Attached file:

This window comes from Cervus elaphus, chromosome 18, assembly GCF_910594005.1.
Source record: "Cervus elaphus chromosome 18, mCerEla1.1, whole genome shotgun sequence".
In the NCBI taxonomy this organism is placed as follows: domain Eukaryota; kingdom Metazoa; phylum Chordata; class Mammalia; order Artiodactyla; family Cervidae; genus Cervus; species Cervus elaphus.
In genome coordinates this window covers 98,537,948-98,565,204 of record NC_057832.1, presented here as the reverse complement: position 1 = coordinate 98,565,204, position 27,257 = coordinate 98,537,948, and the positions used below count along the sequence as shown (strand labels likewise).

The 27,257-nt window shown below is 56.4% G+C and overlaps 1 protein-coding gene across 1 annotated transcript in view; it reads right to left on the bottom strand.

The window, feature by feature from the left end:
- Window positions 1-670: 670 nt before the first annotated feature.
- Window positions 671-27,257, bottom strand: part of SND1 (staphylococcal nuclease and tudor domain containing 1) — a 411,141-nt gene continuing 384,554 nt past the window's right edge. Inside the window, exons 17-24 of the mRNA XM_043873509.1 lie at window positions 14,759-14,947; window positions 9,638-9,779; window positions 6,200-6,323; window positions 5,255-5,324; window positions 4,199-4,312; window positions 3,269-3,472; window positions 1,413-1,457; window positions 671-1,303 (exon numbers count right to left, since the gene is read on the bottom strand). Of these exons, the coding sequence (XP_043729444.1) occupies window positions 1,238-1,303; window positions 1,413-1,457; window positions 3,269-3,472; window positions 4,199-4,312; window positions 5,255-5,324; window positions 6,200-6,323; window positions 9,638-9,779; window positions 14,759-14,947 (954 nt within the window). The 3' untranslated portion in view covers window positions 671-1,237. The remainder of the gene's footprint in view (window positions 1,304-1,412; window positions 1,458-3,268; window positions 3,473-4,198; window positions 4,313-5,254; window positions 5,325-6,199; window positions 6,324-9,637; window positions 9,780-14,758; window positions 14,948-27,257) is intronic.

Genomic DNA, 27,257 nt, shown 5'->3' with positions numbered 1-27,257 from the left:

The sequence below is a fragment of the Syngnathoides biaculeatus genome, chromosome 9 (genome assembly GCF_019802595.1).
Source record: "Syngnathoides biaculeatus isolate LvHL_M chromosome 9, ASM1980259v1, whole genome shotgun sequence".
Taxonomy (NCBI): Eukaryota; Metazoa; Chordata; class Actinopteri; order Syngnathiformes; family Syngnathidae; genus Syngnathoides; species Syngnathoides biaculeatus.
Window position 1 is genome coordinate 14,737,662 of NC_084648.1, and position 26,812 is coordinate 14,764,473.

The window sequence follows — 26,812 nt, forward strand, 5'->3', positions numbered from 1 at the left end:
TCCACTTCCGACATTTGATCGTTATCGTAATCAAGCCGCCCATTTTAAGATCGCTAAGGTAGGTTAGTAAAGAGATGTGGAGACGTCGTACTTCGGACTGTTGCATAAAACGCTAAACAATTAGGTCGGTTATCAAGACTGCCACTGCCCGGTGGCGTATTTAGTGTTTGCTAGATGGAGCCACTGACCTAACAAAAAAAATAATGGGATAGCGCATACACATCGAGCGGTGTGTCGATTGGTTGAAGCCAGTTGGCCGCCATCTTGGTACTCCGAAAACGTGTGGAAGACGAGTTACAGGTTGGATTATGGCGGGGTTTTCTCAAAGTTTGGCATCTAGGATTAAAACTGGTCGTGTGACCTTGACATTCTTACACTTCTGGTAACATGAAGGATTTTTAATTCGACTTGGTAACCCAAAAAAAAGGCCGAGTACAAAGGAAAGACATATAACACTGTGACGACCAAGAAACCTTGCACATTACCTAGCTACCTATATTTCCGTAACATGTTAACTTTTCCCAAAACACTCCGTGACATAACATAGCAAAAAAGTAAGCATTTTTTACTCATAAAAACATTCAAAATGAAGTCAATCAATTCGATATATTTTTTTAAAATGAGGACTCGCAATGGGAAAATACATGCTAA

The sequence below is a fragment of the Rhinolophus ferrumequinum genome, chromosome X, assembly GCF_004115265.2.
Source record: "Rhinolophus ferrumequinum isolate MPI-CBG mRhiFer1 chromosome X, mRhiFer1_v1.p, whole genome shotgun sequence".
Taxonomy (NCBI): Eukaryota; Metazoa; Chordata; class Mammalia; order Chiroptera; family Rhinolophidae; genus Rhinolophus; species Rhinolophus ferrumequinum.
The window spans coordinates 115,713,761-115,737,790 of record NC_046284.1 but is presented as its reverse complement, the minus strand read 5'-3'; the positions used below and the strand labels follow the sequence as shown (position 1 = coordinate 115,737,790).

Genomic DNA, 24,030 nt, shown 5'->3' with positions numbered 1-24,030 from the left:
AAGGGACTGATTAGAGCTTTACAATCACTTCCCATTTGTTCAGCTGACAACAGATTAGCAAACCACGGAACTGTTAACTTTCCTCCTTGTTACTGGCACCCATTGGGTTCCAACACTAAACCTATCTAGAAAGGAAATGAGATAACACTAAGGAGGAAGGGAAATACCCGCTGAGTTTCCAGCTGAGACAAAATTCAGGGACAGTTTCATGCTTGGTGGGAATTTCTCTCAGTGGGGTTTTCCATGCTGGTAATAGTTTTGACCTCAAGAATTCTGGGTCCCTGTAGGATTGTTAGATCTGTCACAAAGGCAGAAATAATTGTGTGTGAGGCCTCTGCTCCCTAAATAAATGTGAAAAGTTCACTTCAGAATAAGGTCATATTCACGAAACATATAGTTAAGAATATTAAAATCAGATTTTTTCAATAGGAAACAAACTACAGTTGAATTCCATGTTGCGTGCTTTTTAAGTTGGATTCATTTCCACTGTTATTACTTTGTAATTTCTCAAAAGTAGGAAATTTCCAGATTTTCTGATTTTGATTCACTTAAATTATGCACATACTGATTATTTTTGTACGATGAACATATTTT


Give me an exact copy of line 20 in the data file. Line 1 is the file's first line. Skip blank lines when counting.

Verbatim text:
Genomic DNA, 24,030 nt, shown 5'->3' with positions numbered 1-24,030 from the left: